The success of India’s net zero pledge by 2070 rests heavily on successful energy transition. In the energy sector, power contributes most to greenhouse gas (GHG) emissions; roughly 50 per cent of India’s total emission emanates from the power sector.

Against this background, India has gone all out to expand installed capacity of renewable electricity, be it solar, wind, or biomass, even though there seems to a preference towards solar. And rightly so, as India is blessed with abundant sunlight for most of the year. According to the draft electricity policy, India plans to stop building new coal-fired power plants beyond those already under construction. This would be a significant victory for climate campaigners and would leave China as the only major nation openly adding new coal capacity.

However, renewable electricity has several shortcomings which are hardly mentioned in discussions.

Firstly, renewable electricity sources like solar/wind has low efficiency factor compared to fossil-based sources like gas/coal. For instance, a 100 MW solar plant (wind power) produces on an average 20 MW (30 MW) electricity. By contrast, a gas/coal-based power plant generates 80 MW. Hydro also has high efficiency in the range of 70-80 per cent. This explains why the share of renewables in power generation is stagnant at 12 per cent even though there has been a significant increase in capacity.

Shorter life-span

Secondly, the life-span of renewable power plants is much than shorter than traditional power plants. For instance, the life of a wind farm is typically 20 years and that of a solar concentrated/photovoltaic plant is 30 years. A coal (coal+ carbon capture and storage) power plant, however, can be safely operated for 40 years. The life of a nuclear power plant is even higher, at 50 years.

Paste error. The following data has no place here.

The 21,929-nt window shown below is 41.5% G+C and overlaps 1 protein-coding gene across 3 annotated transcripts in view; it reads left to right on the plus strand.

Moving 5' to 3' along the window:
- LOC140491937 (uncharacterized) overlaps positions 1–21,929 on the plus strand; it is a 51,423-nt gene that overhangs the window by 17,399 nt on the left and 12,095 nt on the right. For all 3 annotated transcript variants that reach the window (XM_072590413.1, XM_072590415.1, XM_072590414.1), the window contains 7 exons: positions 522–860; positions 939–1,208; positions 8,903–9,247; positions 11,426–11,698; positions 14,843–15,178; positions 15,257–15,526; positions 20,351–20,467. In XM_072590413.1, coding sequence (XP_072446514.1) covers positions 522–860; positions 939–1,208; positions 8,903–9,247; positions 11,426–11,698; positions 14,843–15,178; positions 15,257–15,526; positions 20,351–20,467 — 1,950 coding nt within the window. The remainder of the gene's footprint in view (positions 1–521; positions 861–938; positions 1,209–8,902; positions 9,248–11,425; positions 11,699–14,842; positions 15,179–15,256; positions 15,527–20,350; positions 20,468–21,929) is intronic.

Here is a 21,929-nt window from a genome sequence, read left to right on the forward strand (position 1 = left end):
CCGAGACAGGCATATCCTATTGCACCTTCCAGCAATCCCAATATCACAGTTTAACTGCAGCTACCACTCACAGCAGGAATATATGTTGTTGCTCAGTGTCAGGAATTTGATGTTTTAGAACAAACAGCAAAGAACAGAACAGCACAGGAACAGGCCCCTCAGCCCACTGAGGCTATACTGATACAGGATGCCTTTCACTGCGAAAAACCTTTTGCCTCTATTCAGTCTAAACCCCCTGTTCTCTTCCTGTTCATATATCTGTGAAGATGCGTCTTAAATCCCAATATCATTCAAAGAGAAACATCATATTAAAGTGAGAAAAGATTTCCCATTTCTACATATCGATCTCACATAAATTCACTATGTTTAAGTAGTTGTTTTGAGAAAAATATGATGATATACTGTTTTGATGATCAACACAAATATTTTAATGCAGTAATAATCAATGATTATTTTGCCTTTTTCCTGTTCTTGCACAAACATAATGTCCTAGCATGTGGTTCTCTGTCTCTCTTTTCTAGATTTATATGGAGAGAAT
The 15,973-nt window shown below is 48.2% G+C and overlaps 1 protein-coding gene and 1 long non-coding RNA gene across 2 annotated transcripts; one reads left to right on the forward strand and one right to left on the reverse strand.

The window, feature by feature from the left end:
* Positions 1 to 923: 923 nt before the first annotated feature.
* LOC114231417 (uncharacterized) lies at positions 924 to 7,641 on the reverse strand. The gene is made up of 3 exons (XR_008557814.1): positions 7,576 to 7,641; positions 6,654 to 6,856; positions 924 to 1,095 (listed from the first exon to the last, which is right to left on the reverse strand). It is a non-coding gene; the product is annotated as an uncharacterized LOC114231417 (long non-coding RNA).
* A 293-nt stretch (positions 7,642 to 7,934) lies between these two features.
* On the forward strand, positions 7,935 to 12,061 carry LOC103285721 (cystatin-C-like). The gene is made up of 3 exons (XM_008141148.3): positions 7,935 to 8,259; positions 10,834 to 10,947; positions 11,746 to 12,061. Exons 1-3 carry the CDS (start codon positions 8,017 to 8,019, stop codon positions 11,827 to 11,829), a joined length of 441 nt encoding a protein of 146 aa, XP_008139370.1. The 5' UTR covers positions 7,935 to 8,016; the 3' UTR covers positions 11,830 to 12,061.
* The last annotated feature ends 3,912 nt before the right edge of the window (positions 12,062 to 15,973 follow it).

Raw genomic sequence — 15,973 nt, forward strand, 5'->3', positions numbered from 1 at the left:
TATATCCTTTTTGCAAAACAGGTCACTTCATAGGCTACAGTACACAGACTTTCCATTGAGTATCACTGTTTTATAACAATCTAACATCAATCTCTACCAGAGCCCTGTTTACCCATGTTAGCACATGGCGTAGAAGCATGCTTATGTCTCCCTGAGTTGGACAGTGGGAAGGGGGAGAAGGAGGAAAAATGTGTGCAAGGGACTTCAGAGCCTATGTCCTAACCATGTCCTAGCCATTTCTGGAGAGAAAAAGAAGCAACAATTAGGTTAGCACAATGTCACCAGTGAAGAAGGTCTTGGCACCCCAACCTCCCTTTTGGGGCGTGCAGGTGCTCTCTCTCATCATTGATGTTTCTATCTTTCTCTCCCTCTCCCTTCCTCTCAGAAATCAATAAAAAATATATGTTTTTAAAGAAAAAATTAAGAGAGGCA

Thirdly, unlike in coal/nuclear based power, India is yet to be self-sufficient in the entire supply chain of solar-based electricity. Thus, fast-forwarding into renewables has the added risk of international price movements. However, on the positive side, the price of photovoltaic modules has fallen significantly in recent years.

Also, power from renewable sources exhibits large variation in a day due to vagaries of nature (wind speed, sunlight, etc). In other countries, solar/wind capacity augmentation goes hand in hand with other sources like hydro power, particularly pumped hydroelectric energy storage (PHES), for load balancing. PHES has emerged as one of the most important sources of hydroelectric energy storage used by electric power systems for load balancing. However, this does not seem to be in much favour in India. Only recently India has woken up to the grid balancing aspect and tenders are being floated for storage of electricity in batteries along with construction of renewable solar plants.

Without an efficient system of recycling/disposal of batteries, India may face a bigger risk in future. Over the years, a lot of investment has came into energy-intensive sectors from developed countries, thanks to lax environmental norms in India.

To create a level field for domestic producers, European Union is planning to impose a carbon border adjustment tax on four imported commodities (aluminium, steel, cement and chemical fertiliser) from October 2023 based on the amount of carbon emissions resulting from producing a product. A decade down the line, it will not be surprising if the list is expanded to include battery recycling/disposal, etc.

Probably, India should focus on coal-based electricity with carbon capture as we have abundant coal reserves and are on stronger footing on the technology front. The emphasis should also be on nuclear energy as the country has successfully constructed and operated nuclear plants.

The writer is Professor, NCAER. Views are personal